Today in History:

1055 Series I Volume XXXIV-I Serial 61 - Red River Campaign Part I


Tio Cano, and Cotitlo, thence to Como se Llama to form a junction with Lieutenant-Colonel Showalter. We remained at that point a day to dry beef, and selected the best horses, sending the others to Edinburg under Captain Davis. We then moved to the Paso del Gigante, on the Arroyo Colorado, and thence to the road from Rio Grande City to Brownsville, striking it between the Carricitos and the Rucias Ranches, 24 miles from Brownsville, about 10 a. m. on the 25th day June. Lieutenant-Colonel Fisher was sent with a small party to reconnoiter the Carricitos Ranch. Meantime some Mexicans were captured, and previous information of the locality of the enemy verified. I immediately moved upon the rancho of Las Rucias by an obscure trail through the chaparral, and arrived within a few hundred yards of the enemy without being discovered. They had no pickets on the Brownsville end of the road. Captain Dunn was sent forward with a small party to fell of the enemy, and found them much nearer than was anticipated. A brisk fire was opened, and Captain Dunn charged upn largely superior numbers. He fell very soon. Captain Cristoval Benavides had his horse killed under him, Lieutenant Gardiner, of the artillery, also; Sergeant Cockered, of Showalter's command, and Hijenio Sanchez, of Benavides' battalion, were killed. Colonel Showalter promptly supported the advance, and carried his men into action gallantly. The Yankees occupied the jacals (Mexican houses), a large brick building, and fought from the cover of a large pile of bricks. They also had the advantage of heavy fences. Very soon after Showalter engaged, Cater's and Benavides' battalions were led in, and the Yankees were driven from all their covers. They fell back to the bank of a large laguna, and maintained a heavy fire, which was replied to, but with little effect. I directed Captain Refugio Benavides to lead his battalion behind a fence to the bank of the laguna and turn the right flank of the enemy and command the ground in rear of the houses. He misunderstood the order, and moved to the extreme right and attempted to turn their left flank by two charges on horse, which were not effective, because he could not enter the laguna. Showalter and Cater charged them in front on foot, and was joined by Benavides, whose command dismounted. Thirty-six of the enemy surrendered. A good many escaped across the laguna, many of them wounded. Some of them crossed the Rio Grande and secreted themselves in the cane. The force of the enemy was over 100, and consisted of Companies A and C of Davis' renegade cavalry, commanded by Captain Temple. We had the advantage in numbers, having about 250 engaged out of 400, but they had it greatly in arms and position. Their loss was some 20 killed, 10 or 20 wounded, and 36 prisoners. Those wounded in the laguna were drowned. Lieutenant Zoeller is said by the prisoners to have been killed. Captain Temple left early. The prisoners are nearly all renegades, and had been made to believe they would receive no quarter, and hence their desperate resistance.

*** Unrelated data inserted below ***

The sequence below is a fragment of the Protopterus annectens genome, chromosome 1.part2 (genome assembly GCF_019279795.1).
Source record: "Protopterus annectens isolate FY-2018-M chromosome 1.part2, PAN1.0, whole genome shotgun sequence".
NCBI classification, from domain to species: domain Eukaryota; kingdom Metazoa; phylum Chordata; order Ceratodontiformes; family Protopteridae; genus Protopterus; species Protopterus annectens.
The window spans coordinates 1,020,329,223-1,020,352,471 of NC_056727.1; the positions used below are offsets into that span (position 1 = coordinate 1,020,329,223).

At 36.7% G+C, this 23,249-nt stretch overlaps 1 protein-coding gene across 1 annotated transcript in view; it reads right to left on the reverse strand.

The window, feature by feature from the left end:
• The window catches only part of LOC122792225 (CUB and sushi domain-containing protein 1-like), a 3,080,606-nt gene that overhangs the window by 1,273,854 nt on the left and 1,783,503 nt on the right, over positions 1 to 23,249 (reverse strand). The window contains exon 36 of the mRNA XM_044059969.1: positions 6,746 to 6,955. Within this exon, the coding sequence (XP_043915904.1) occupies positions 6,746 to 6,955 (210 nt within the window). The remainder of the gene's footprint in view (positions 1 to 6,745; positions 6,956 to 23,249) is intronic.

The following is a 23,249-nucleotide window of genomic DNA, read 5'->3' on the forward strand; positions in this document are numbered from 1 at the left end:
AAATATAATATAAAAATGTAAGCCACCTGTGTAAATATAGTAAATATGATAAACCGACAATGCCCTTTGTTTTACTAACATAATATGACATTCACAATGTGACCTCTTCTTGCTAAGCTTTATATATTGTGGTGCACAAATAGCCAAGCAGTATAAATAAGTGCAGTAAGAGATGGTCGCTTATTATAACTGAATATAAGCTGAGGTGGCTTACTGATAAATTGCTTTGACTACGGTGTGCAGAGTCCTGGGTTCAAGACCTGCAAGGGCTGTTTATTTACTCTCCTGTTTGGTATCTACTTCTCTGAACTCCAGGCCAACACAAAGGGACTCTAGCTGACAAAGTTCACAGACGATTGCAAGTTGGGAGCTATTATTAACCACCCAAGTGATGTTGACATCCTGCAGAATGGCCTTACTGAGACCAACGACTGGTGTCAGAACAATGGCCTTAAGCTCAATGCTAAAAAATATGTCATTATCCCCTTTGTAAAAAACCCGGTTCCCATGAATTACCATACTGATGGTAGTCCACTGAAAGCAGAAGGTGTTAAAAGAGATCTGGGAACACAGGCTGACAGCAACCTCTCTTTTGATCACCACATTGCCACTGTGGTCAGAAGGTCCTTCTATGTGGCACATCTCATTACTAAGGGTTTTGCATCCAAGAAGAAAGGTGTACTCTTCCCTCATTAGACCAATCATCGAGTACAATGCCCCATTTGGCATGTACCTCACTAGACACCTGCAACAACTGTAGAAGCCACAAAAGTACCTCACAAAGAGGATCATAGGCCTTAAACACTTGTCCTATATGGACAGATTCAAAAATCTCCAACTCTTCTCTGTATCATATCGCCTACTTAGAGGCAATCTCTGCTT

Our loss was 3 killed and 4 wounded. Lieutenant-Colonel Showalter, Captain Refugio Benavides, and Captain Cater acted well. Captain Cristoval Benavides, Captain Ferrill, and Lieutenant Gardiner deserve credit for gallant conduct. Lieutenant Coulter, of Captain Theodore Anderson's company, Cater's battalion, was wounded in the last charge in front of the line. All acted well. Gidding's battalion did not reach the scene of action until the skirmish had almost closed. They were formed and led in, but found but little to do.

We captured 2 wagons and teams complete, 28 horses, which were